Decryption – Should you fear the dangers of lightning? Here are some reflexes to adopt

Decryption – Should you fear the dangers of lightning? Here are some reflexes to adopt
Decryption – Should you fear the dangers of lightning? Here are some reflexes to adopt

Although it is difficult to obtain exact statistics, it is estimated that each year lightning causes several thousand deaths around the world. Although these accidents remain rare, they nonetheless remain extremely dangerous for humans. What behaviors should you adopt to protect yourself?

A new tragedy occurred in the North of France this Thursday, May 23. The coach of the amateur club AS Courrières was killed, suddenly struck by lightning, as he returned to the locker room to take shelter. Two other people were also injured, one seriously. In France, lightning strikes around a hundred people and around 20,000 head of livestock each year. In Belgium, it is estimated that 30 people are struck by lightning each year, with sometimes very serious consequences. It must be said that the intensity of a lightning strike is considerable, reaching 30,000 amps and several million volts.

Take shelter as quickly as possible

The first instinct to have is to find out about the weather. Whether using weather applications, or via television and radio which will issue storm alerts” explains Sébastian Doutreloup, climatology researcher at the University of Liège. So, how can you recognize a storm nearby? “This is the cumulonimbus, or the cloud associated with the storm. It is a cauliflower-shaped cloud that buds enormously and rises very high in altitude, where it will spread out to form an anvil. As soon as people see anvils on the horizon, they know it’s a storm and need to start finding shelter if it’s heading in their direction.

Gusts of wind followed by sudden precipitation generally occur during the passage of a cumulonimbus, and therefore potentially a thunderstorm. “As soon as there is a storm, you must stay indoors, in an enclosed space, to protect yourself from the rain, but also from lightning. Whether it’s a house, but also a car that will act as a Faraday cage. In other words, as the car is electrically isolated from the ground thanks to its rubber tires, you will not be hit by lightning at all. Since there is no transmission between the car and the ground, nothing will happen at all.”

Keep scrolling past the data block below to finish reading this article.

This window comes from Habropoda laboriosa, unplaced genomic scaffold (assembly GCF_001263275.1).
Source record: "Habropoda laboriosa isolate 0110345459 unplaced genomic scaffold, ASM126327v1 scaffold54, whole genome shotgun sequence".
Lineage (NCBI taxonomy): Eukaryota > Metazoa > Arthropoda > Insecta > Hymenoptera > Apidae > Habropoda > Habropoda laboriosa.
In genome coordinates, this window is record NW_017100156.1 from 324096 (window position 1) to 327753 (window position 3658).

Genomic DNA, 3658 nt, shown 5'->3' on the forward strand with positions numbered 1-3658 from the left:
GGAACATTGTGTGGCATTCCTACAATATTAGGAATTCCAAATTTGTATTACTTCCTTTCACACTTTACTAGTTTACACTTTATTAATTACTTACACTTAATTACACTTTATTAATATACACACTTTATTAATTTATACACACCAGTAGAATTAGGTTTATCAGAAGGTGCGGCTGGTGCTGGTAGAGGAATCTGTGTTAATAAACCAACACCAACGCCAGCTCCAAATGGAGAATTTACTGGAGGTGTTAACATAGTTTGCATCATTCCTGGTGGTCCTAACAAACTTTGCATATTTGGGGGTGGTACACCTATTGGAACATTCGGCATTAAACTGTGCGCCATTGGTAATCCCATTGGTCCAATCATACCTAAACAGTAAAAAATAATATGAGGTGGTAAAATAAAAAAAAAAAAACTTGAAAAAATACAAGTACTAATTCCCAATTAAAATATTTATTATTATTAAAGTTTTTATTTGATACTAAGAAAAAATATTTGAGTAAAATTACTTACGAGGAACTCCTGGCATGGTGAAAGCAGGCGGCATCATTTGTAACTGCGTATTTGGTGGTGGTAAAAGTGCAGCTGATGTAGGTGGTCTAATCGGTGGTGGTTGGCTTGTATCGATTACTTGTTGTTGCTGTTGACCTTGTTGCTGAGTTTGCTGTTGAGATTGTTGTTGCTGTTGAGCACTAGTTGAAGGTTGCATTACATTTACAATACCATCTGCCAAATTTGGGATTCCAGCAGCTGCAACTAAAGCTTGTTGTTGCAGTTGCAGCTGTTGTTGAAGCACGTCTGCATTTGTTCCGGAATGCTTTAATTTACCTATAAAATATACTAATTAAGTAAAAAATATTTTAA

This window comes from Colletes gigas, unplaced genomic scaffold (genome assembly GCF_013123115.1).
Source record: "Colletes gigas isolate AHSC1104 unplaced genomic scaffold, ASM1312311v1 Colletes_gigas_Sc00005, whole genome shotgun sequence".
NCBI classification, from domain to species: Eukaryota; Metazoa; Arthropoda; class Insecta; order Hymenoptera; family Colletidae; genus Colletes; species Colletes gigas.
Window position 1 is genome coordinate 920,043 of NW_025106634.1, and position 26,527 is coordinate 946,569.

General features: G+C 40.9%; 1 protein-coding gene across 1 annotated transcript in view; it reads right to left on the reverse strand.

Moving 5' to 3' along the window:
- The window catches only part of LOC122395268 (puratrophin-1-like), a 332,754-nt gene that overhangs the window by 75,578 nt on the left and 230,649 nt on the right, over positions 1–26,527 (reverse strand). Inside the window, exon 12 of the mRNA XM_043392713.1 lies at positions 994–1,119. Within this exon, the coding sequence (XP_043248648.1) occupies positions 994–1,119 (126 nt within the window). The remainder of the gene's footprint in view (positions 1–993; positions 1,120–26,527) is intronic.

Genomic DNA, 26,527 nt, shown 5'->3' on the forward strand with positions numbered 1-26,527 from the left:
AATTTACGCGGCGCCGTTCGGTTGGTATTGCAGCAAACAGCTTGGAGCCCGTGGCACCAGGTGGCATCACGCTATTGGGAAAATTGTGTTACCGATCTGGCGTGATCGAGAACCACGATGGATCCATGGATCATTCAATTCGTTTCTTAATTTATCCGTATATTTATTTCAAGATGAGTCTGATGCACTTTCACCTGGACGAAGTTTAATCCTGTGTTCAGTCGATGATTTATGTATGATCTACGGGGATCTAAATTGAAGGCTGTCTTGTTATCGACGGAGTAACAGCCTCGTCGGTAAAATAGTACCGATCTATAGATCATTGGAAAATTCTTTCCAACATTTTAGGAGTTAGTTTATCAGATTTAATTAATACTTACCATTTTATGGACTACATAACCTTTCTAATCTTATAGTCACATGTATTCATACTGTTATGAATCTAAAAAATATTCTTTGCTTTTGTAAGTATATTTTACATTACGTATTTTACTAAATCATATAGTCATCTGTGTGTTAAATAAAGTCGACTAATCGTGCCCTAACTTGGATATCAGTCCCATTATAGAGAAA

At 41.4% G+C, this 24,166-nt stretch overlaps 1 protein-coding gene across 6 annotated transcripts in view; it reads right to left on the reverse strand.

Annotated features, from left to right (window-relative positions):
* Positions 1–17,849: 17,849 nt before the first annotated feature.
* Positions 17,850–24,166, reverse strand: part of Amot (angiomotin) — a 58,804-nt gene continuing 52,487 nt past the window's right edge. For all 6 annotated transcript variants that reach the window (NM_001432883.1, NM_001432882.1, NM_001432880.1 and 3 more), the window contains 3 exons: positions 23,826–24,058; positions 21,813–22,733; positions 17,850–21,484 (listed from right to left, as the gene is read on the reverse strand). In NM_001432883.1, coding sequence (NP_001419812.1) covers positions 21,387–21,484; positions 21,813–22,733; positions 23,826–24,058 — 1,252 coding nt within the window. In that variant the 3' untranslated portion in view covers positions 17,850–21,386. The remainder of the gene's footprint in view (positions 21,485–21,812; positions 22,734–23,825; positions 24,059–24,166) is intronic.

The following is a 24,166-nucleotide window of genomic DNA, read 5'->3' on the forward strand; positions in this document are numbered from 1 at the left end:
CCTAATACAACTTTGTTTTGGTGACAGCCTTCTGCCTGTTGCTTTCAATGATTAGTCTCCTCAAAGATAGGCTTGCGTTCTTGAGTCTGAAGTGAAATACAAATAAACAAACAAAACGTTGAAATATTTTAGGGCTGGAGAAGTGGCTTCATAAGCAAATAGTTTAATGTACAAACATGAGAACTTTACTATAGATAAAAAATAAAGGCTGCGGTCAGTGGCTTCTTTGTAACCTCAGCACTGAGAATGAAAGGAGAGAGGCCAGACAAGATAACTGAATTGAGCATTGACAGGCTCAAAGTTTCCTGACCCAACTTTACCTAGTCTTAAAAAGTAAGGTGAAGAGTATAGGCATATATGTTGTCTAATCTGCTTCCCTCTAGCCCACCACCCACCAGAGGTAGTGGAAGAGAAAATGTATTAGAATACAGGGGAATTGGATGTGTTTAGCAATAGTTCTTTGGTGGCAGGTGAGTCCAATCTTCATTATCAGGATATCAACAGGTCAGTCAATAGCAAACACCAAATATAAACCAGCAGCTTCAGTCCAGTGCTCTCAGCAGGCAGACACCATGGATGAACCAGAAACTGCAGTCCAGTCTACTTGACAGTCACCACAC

We can never say it enough, but it is extremely unadvisable to shelter under a tree in the event of a storm. “They act as lightning rods and are regularly struck by lightning. So this is a very bad idea. If you really are in an open environment, like in the middle of fields, you have to crouch or stay seated and wait for the storm to end. Generally speaking, in times of storm, you should avoid finding yourself jogging in the middle of fields or a road.

The risk of being struck by lightning also varies depending on the environment, whether it is urban or rural. “Cities protect a lot more, because there are buildings all around that are taller than the inhabitants. And so it is first of all buildings, antennas, and churches that will attract lightning. Whereas in the countryside, the risk is still higher, given the lower density of housing.